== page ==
struct parser_control
{
  int nastiness;
  int randomness;
};

#define YYPARSE_PARAM parm
%}

Then call the parser like this:

struct parser_control
{
  int nastiness;
  int randomness;
};

...

{
  struct parser_control foo;
  ...  /* Store proper data in foo.  */
  value = yyparse ((void *) &foo);
  ...
}

In the grammar actions, use expressions like this to refer to the data:

((struct parser_control *) parm)->randomness

If you wish to pass the additional parameter data to yylex, define the macro YYLEX_PARAM just like YYPARSE_PARAM, as shown here:

%{
struct parser_control
{
  int nastiness;
  int randomness;
};

#define YYPARSE_PARAM parm
#define YYLEX_PARAM parm
%}

You should then define yylex to accept one additional argument--the value of parm. (This makes either two or three arguments in total, depending on whether an argument of type YYLTYPE is passed.) You can declare the argument as a pointer to the proper object type, or you can declare it as void * and access the contents as shown above.

You can use `%pure_parser' to request a reentrant parser without also using YYPARSE_PARAM. Then you should call yyparse with no arguments, as usual.

The Error Reporting Function yyerror

The Bison parser detects a parse error or syntax error whenever it reads a token which cannot satisfy any syntax rule. A action in the grammar can also explicitly proclaim an error, using the macro YYERROR (see section Special Features for Use in Actions).

The Bison parser expects to report the error by calling an error reporting function named yyerror, which you must supply. It is called by yyparse whenever a syntax error is found, and it receives one argument. For a parse error, the string is normally "parse error".

If you define the macro YYERROR_VERBOSE in the Bison declarations section (see section The Bison Declarations Section), then Bison provides a more verbose and specific error message string instead of just plain "parse error". It doesn't matter what definition you use for YYERROR_VERBOSE, just whether you define it.

The parser can detect one other kind of error: stack overflow. This happens when the input contains constructions that are very deeply nested. It isn't likely you will encounter this, since the Bison parser extends its stack automatically up to a very large limit. But if overflow happens, yyparse calls yyerror in the usual fashion, except that the argument string is "parser stack overflow".

The following definition suffices in simple programs:

yyerror (s)
     char *s;
{
  fprintf (stderr, "%s\n", s);
}

After yyerror returns to yyparse, the latter will attempt error recovery if you have written suitable error recovery grammar rules (see section Error Recovery). If recovery is impossible, yyparse will immediately return 1.

The variable yynerrs contains the number of syntax errors encountered so far. Normally this variable is global; but if you request a pure parser (see section A Pure (Reentrant) Parser) then it is a local variable which only the actions can access.

Special Features for Use in Actions

Here is a table of Bison constructs, variables and macros that are useful in actions.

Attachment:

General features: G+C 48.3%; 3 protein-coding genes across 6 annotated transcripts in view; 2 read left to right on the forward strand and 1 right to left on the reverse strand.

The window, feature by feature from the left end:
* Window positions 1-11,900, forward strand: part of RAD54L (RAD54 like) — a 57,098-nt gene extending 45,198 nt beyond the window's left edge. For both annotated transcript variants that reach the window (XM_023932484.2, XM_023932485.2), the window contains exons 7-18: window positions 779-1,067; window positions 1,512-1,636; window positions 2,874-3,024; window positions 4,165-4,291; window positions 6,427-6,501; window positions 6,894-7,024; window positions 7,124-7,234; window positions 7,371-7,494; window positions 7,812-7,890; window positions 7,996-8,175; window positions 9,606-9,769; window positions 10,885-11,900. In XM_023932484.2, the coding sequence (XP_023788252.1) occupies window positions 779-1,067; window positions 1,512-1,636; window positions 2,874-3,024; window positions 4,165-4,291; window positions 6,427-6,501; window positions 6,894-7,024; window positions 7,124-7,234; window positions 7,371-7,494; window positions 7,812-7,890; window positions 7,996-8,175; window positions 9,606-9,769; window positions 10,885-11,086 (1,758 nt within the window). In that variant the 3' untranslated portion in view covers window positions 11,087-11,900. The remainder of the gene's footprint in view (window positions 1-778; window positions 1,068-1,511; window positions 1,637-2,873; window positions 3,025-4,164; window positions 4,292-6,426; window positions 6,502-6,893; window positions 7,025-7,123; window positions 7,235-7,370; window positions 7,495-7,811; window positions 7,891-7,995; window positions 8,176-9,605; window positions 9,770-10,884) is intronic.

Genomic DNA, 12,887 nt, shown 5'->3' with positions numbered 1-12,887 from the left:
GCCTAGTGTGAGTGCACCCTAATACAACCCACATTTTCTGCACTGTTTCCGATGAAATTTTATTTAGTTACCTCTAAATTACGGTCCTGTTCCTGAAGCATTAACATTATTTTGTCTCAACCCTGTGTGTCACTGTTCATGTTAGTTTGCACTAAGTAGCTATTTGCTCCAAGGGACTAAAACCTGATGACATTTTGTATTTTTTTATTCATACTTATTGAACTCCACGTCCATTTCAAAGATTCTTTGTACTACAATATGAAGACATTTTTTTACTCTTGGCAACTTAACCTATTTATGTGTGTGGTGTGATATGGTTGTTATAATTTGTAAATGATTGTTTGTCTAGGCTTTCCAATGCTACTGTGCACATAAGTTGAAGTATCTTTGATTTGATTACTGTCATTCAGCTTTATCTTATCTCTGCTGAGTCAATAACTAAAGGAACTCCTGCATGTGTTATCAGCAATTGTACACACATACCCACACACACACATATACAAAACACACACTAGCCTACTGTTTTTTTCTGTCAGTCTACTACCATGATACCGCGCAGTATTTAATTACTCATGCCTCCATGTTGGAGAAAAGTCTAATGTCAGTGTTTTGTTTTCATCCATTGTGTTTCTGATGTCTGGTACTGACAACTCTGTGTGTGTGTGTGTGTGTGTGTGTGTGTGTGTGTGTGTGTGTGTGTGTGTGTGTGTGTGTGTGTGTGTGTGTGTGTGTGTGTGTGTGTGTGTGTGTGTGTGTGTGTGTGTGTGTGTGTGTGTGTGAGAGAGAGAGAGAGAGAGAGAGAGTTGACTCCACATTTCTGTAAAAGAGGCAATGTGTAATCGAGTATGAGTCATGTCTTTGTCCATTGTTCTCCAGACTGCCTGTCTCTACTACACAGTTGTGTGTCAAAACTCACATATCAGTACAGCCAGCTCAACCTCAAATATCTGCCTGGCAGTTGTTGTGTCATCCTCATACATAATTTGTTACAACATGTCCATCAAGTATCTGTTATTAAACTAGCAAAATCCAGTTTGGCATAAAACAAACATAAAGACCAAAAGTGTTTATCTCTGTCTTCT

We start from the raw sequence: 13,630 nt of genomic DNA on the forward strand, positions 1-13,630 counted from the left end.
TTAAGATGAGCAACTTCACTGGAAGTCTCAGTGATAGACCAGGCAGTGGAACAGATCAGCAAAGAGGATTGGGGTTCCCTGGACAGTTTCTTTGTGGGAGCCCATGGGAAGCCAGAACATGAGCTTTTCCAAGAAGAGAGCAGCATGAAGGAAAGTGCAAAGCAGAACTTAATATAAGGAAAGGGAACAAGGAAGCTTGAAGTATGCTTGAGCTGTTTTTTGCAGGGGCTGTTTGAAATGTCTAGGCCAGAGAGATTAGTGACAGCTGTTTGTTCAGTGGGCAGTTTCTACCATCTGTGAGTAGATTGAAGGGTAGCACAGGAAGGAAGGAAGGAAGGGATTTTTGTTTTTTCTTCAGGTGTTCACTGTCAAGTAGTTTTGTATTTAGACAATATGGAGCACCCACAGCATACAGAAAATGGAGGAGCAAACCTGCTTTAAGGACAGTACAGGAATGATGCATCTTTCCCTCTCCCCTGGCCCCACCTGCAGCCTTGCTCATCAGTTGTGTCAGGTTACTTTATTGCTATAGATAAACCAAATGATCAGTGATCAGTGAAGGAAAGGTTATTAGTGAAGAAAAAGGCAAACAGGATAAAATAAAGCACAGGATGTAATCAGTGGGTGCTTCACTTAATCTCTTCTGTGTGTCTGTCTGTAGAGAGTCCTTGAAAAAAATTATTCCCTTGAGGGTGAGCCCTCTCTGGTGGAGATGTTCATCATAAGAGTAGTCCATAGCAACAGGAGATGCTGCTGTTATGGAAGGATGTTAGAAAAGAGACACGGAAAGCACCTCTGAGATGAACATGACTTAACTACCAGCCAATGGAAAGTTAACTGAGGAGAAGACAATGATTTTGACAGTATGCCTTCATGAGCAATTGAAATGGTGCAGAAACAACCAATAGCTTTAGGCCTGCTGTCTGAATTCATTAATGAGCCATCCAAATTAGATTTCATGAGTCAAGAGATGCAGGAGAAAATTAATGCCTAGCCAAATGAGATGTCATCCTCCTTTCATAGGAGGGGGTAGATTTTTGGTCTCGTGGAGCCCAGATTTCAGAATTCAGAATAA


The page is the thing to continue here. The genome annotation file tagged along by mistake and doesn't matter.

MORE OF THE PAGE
`$$'
Acts like a variable that contains the semantic value for the grouping made by the current rule. See section Actions.
`$n'
Acts like a variable that contains the semantic value for the nth component of the current rule. See section Actions.
`$<typealt>$'
Like $$ but specifies alternative typealt in the union specified by the %union declaration. See section Data Types of Values in Actions.
`$<typealt>n'
Like $n but specifies alternative typealt in the union specified by the %union declaration. See section Data Types of Values in Actions.
`YYABORT;'
Return immediately from yyparse, indicating failure. See section The Parser Function yyparse.
`YYACCEPT;'
Return immediately from yyparse, indicating success. See section The Parser Function yyparse.
`YYBACKUP (token, value);'
Unshift a token. This macro is allowed only for rules that reduce a single value, and only when there is no look-ahead token. It installs a look-ahead token with token type token and semantic value value; then it discards the value that was going to be reduced by this rule. If the macro is used when it is not valid, such as when there is a look-ahead token already, then it reports a syntax error with a message `cannot back up' and performs ordinary error recovery. In either case, the rest of the action is not executed.
`YYEMPTY'
Value stored in yychar when there is no look-ahead token.
`YYERROR;'
Cause an immediate syntax error. This statement initiates error recovery just as if the parser itself had detected an error; however, it does not call yyerror, and does not print any message. If you want to print an error message, call yyerror explicitly before the `YYERROR;' statement. See section Error Recovery.
`YYRECOVERING'
This macro stands for an expression that has the value 1 when the parser is recovering from a syntax error, and 0 the rest of the time. See section Error Recovery.
`yychar'
Variable containing the current look-ahead token. (In a pure parser, this is actually a local variable within yyparse.) When there is no look-ahead token, the value YYEMPTY is stored in the variable. See section Look-Ahead Tokens.
`yyclearin;'
Discard the current look-ahead token. This is useful primarily in error rules. See section Error Recovery.
`yyerrok;'
Resume generating error messages immediately for subsequent syntax errors. This is useful primarily in error rules. See section Error Recovery.
`@n'
Acts like a structure variable containing information on the line numbers and column numbers of the nth component of the current rule. The structure has four members, like this:
struct {
  int first_line, last_line;
  int first_column, last_column;
};
Thus, to get the starting line number of the third component, use `@3.first_line'. In order for the members of this structure to contain valid information, you must make yylex supply this information about each token. If you need only certain members, then yylex need only fill in those members. The use of this feature makes the parser noticeably slower.